Note: This article was first published on June 26, 2015 and is being republished on June 26, 2018.
Mumbai: On the morning of June 26, 1975, Dr G.G. Parikh set out as always to go to his clinic—and never came back. His wife and daughter were not worried. At the stroke of midnight, an internal Emergency had been declared and Parikh had made arrangements to disappear. “ I had known that Indira Gandhi would do something drastic—the railway strike of 1974, the JP movement, the student riots and then the Allahabad court judgment unseating her—she was under a lot of pressure and would react,” he says. And she did, by clamping down on fundamental rights, freedom of speech and political activities.
Politicians, intellectuals and activists were being picked up and Parikh, a life-long socialist was sure that he would be too. “Socialists had some experience of going underground in 1942. I simply followed the same methods,” he recalls. Now 91, the spry doctor still has a busy time running his medical practice, managing an NGO on the outskirts of Mumbai and helping bring out Janata, the weekly magazine of the Praja Socialist Party, which has been in existence since 1946.
After staying with friends for a few days, Parikh moved to Gujarat, where a non-Congress government led by Babubhai Patel was in office and the situation was not so drastic as elsewhere. There he stayed for a month and a half, planning, along with other socialists, how to put up resistance. “The socialists’ credo was, no harm to life.” This was where the idea of the Baroda dynamite case was born, though even after all these years, Parikh remains discreet about the details.
George Fernandes, who had not yet been arrested, had slipped into Gujarat and Parikh, who was his friend, was entrusted with the task of “looking after him.” He found Fernandes a home and then transport out of Gujarat; thanks to various contacts, Parikh himself was moving in and out of Bombay at the time, though he never went home.“
After a few months, I got a message saying the police was no longer looking for me and I could get back to Bombay. I did and got back to normal life. My wife meanwhile had been arrested. Then suddenly, I was told to go underground again—that was not possible and one evening I told my daughter, I will be picked up by tomorrow. And I was.”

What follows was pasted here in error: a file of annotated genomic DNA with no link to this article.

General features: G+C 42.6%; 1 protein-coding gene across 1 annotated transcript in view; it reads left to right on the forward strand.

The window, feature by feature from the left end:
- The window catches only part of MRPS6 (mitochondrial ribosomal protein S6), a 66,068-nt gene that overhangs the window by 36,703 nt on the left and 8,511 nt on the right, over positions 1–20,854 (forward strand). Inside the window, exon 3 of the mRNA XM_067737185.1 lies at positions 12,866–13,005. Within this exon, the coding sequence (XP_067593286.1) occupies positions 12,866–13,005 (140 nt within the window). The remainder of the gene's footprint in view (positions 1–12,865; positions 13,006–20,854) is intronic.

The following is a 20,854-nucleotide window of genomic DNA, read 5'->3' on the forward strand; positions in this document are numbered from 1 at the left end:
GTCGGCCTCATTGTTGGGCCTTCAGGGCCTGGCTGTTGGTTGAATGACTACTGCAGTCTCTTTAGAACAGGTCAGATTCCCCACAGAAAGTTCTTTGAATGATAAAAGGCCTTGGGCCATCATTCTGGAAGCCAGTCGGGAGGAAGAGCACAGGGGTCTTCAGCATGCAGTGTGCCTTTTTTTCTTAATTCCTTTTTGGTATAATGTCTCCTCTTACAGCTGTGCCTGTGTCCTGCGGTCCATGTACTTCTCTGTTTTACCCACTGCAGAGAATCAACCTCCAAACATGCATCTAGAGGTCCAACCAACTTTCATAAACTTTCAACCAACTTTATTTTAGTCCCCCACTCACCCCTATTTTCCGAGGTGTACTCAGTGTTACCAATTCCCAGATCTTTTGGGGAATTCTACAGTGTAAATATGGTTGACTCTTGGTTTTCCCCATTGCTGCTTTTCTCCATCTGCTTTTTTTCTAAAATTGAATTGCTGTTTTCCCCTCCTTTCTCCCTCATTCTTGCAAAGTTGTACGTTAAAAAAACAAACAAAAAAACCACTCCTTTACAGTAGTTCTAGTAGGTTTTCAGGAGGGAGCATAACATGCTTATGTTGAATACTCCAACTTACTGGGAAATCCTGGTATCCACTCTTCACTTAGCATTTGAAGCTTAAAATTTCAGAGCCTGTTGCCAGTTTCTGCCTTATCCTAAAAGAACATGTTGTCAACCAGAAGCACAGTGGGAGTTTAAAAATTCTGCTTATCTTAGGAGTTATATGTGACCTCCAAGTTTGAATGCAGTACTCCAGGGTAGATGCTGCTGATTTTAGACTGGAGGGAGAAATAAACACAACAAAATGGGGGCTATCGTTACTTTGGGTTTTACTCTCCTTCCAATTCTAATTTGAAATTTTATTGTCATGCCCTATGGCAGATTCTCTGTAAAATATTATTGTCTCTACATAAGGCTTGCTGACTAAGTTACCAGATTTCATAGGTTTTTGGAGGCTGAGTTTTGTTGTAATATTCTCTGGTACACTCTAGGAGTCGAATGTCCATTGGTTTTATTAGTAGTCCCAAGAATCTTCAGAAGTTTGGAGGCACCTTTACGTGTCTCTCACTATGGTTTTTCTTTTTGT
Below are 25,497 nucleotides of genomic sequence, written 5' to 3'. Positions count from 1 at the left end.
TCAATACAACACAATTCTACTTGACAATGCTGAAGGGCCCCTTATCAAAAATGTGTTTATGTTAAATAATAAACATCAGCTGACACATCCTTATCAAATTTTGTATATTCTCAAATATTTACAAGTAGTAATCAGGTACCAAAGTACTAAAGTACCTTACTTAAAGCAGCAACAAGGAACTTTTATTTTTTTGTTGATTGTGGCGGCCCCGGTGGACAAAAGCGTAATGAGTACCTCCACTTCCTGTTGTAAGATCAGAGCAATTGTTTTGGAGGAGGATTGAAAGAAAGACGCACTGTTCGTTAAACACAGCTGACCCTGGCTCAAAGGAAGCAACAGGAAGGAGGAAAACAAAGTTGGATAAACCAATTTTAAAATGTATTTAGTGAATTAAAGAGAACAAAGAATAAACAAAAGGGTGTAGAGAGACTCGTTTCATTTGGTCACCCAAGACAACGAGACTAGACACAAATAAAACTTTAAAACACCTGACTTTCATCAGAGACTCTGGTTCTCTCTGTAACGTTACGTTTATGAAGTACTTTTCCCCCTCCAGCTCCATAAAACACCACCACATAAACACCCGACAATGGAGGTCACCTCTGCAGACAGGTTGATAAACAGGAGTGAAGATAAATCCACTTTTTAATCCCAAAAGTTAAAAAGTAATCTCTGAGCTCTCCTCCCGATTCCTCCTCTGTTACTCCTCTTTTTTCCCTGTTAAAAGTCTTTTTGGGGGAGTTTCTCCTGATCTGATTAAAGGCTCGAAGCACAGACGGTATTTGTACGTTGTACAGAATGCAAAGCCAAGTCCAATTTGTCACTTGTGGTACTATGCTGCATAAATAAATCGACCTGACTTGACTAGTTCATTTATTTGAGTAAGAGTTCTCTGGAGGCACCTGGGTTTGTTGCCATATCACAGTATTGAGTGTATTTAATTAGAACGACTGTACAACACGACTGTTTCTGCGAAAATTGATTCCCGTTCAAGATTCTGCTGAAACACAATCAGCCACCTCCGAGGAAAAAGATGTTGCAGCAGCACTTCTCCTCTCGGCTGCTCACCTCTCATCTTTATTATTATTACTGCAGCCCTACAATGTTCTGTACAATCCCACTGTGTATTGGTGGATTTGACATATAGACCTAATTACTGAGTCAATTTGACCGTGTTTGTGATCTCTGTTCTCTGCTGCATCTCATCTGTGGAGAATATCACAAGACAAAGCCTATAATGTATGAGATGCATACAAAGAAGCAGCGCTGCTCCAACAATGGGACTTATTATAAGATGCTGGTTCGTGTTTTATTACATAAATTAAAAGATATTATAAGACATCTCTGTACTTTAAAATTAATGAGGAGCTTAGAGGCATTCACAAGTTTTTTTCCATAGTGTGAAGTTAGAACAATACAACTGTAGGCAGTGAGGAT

The police came at 5 a.m. and took him straight to Yerwada jail in Poona. There he met up with his party comrades and other political prisoners who all wanted to know the latest news. “I gave them my assessment, that they wouldn’t be out of jail for a while. There were many from the RSS and Jan Sangh too. A few of them wanted to get out of jail and were ready to sign letters apologizing and saying they would not indulge in political activities any more; they did send word to Delhi but there was no response,” Parikh says.
While he was there, a group of policemen came to see him and read out a series of charges accusing him of being part of a group that planned to blow up railway tracks and government establishments. It became notorious as the Baroda dynamite case and the group included George Fernandes, industrialist Viren Shah, journalist C G K Reddy and others. Parikh would not say much except that that he knew Fernandes was trying to source dynamite in Gujarat. With a higher profile now, Parikh was shifted to Tihar jail.
Indira Gandhi announced elections and released political prisoners in January 1977 and Parikh was among them. “I have always felt that she did not have the genes to be a dictator. She had not arrested senior socialists like S M Joshi and N G Goray and that could be to ensure that she always had a channel to talk to opposition leaders.”
The socialists joined the Janata Party, an experiment that failed in just about two years. Since then, while other political constituents of the party like the Jan Sangh have thrived, the socialists have dwindled. “Socialists in India have always over-estimated their strength and have not been able to work out their relationship with the Congress—one group wants nothing to do with it, the other says it is the lesser evil,” Parikh analyses. Not that they have disappeared—he still meets socialists and his magazine manages to sells 1500 copies.
Does he fear another Emergency? “I read what L K Advani said, but I am a bit more optimistic. Even if Narendra Modi wanted to, it will not be easy. The media and the judiciary learnt their lesson from that time—they will not give in so easily. Civil society has grown too, though Modi is trying to clamp down on them. I am not even sure the RSS will back him if he attempts something like that—they wouldn’t want to give him so much power. Most of all, I have always felt that Modi is acutely conscious of what the international community thinks of him and if he does impose an Emergency, they will be very critical of him.”